A personal representative is a fiduciary appointed by the judge to be in charge of the administration of a decedent’s estate. In Florida, the term “personal representative” is used instead of such terms as executor, executrix, administrator and administratrix. A personal representative is under a duty to settle and distribute the estate of the decedent in accordance with the terms of the decedent’s will, if any, and the Florida Probate Code, as expeditiously and efficiently as is consistent with the best interests of the estate.
More specifically, a personal representative must:
- Identify, gather, value and safeguard the decedent’s probate assets;
- Publish a “Notice to Creditors” in a local newspaper in order to give notice to potential claimants to file any claims against the estate in the manner required by law;
- Serve a “Notice of Administration” to provide information about the probate estate administration and notice of the procedures required to be followed by those having any objection to the administration of the decedent’s probate estate;
- Conduct a diligent search to locate “known or reasonably ascertainable” creditors, and notify these creditors of the time by which their claims must be filed;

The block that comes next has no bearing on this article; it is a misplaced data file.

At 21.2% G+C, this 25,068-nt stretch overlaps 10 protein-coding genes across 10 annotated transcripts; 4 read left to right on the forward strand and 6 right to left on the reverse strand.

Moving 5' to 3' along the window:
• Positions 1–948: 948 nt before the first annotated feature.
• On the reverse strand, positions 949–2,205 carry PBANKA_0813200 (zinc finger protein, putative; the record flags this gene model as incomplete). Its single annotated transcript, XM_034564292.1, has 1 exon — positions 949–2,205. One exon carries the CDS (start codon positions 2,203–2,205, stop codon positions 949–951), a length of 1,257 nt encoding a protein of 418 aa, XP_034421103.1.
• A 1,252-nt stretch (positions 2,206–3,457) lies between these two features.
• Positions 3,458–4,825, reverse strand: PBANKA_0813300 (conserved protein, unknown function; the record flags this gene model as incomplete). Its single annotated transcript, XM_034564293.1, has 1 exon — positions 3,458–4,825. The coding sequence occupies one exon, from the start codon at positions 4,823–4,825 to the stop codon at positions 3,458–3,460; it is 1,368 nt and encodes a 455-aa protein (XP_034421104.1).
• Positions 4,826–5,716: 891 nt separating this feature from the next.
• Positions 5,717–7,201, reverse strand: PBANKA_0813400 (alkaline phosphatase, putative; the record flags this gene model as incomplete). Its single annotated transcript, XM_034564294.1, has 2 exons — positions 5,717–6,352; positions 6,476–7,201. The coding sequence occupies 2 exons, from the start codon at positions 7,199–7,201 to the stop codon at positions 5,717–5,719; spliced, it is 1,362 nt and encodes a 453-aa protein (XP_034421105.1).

- Object to improper claims, and defend suits brought on such claims;
- Pay valid claims;
- File tax returns and pay any taxes properly due;
- Employ professionals to assist in the administration of the probate estate, for example, attorneys, certified public accountants, appraisers and investment advisers;
- Pay expenses of administering the probate estate;
- Pay statutory amounts to the decedent’s surviving spouse or family;
- Distribute probate assets to beneficiaries;
- Close the probate estate.
A personal representative is authorized to hire an attorney to assist with the administration of the estate and is not required to use their own funds for any costs associated the administration of the decedent’s estate.
For additional information, please contact BaskinFleece at 727.572.4545.
This blog is designed for general information only. The information presented at this site should not be construed to be formal legal advice nor the formation of a lawyer/client relationship. Because the law is continually changing, some provisions in this blog may be out of date. It is always best to consult an attorney about your legal rights and responsibilities in your particular case.